Before I comment though, just to summarise the pros and cons of resistive and capacitive touch technology, from the previous article (don't bother to look this up, some things are now out of date and I've amended this version of the table appropriately):
|Resistive touchscreen||Capacitive touchscreen|
|Visibility indoors||Typically very good||Typically very good|
|Visibility in sunlight||Potentially only average, the extra layer reflects too much ambient light.||Potentially very good, but only if the manufacturer puts in a transflective layer (or, latterly, a Super AMOLED or IPS display)|
|Touch Sensitivity||Pressure is needed to make the contact within the screen's layers, can be affected with fingers (even with gloves on), fingernails, stylus, etc. The latter is important in Asian markets and anywhere where gesture or character recognition is important.||Even the slightest contact of your electron-rich finger with the screen's glass is enough to activate the capacitive sensing system below. Doesn't work with inanimate objects/fingernails/gloved fingers.|
|Accuracy||Accurate to at roughly display pixel resolution, as can be seen when drawing (or writing characters) with a stylus. Useful for handwriting recognition and interfaces with smaller control elements.||Accurate to within a few pixels, in theory, but seriously limited by the physical size of your fingertips, plus the low capacitive resolution of many devices, both of which make it hard to accurately press any control element or select something on screen that's small.|
|Cost||Cheap to use in a phone design.||Definitely more expensive than resistive screens, by between 10% and 50%, depending on who you talk to. On a flagship device, the extra build cost isn't that important, for a budget phone, using a capacitive screen might be prohibitive. (We've seen budget Android smartphones, for example, come with resistive touch)|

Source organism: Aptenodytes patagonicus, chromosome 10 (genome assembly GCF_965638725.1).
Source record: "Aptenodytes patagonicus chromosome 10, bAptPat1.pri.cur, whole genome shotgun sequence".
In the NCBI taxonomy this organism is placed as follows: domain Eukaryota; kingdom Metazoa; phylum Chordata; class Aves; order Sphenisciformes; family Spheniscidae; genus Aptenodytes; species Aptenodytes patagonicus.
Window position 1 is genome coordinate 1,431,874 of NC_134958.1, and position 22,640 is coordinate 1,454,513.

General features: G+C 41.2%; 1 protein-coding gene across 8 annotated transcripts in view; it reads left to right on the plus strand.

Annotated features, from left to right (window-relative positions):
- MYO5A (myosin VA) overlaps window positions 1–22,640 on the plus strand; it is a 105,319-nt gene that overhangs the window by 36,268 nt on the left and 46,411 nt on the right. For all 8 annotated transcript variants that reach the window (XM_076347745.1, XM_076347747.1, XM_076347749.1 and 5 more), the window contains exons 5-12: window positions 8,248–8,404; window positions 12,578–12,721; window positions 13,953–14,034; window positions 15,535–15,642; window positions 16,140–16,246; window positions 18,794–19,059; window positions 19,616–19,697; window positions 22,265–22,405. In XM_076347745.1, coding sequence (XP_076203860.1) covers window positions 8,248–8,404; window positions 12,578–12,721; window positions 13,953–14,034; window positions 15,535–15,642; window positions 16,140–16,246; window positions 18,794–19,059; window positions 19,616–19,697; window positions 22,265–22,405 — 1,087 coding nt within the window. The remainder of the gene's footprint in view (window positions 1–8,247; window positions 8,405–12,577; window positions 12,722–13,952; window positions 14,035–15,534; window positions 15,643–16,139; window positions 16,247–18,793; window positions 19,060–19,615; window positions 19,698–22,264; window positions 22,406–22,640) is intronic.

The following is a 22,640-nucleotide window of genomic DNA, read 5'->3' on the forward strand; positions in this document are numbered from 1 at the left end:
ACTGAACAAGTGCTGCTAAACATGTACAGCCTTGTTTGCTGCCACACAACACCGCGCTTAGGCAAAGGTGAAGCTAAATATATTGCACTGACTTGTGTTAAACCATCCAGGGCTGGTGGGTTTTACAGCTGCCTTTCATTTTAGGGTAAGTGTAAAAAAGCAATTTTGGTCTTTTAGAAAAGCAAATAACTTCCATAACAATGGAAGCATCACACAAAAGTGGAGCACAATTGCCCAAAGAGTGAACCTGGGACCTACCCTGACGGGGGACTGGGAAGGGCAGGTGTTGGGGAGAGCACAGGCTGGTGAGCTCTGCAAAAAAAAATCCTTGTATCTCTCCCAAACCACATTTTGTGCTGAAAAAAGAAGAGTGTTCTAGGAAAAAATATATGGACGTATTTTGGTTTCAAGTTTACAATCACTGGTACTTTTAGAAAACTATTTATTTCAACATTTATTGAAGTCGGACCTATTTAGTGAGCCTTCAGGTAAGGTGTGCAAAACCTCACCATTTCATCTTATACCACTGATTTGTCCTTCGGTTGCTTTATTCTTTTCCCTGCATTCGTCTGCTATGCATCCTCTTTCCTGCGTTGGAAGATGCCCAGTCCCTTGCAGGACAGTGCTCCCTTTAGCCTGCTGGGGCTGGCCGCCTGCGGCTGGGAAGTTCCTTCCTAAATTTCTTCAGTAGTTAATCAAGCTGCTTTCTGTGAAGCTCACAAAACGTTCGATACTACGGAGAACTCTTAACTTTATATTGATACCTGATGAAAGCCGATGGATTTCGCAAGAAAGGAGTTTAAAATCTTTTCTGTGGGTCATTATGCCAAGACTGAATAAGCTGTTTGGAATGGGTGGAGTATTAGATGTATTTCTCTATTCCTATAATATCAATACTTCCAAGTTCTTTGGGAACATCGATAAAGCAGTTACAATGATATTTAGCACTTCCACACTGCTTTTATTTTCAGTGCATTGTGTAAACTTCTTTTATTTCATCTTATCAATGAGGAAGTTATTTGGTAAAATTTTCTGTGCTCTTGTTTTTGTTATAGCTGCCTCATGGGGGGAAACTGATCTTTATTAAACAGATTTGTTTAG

|Possibility for multi-touch||None, without re-engineering the way a resistive screen is wired into a device's electronics.||Depends on implementation and software, but used in the iPhones and on many (though not all) Android smartphones.|
The very nature of resistive screens means that their top layer is soft, soft enough to press down and indent. This makes such a screen vulnerable to scratches and other minor damage. A resistive screen also gradually wears out and requires more frequent calibration.
On the plus side, a resistive layer over a plastic screen does make for a device that's generally robust and unlikely to be damaged by a fall.
|Glass is usually used as the outer layer. Although not invulnerable (and certainly prone to shattering on major impact), glass is more resistant to casual scratches and blemishes, especially when 'toughened' (e.g. 'Gorilla Glass')...|
|Hygiene||Because a stylus or fingernail can be used to effect each touch, there's a potential for less fingerprints, finger grease and germs to be transferred to the screen.||Full finger touch is needed on the screen, though the use of glass as the main material means that the screen's also very quick and easy to clean.|
|Environmental concerns||Will work happily between -15°C and +55°C and at all real world humidities.||Typical operating temperature is 0° to 35°, requires at least 5% humidity (for capacitive effect to work), uncomfortable to use at high humidities.|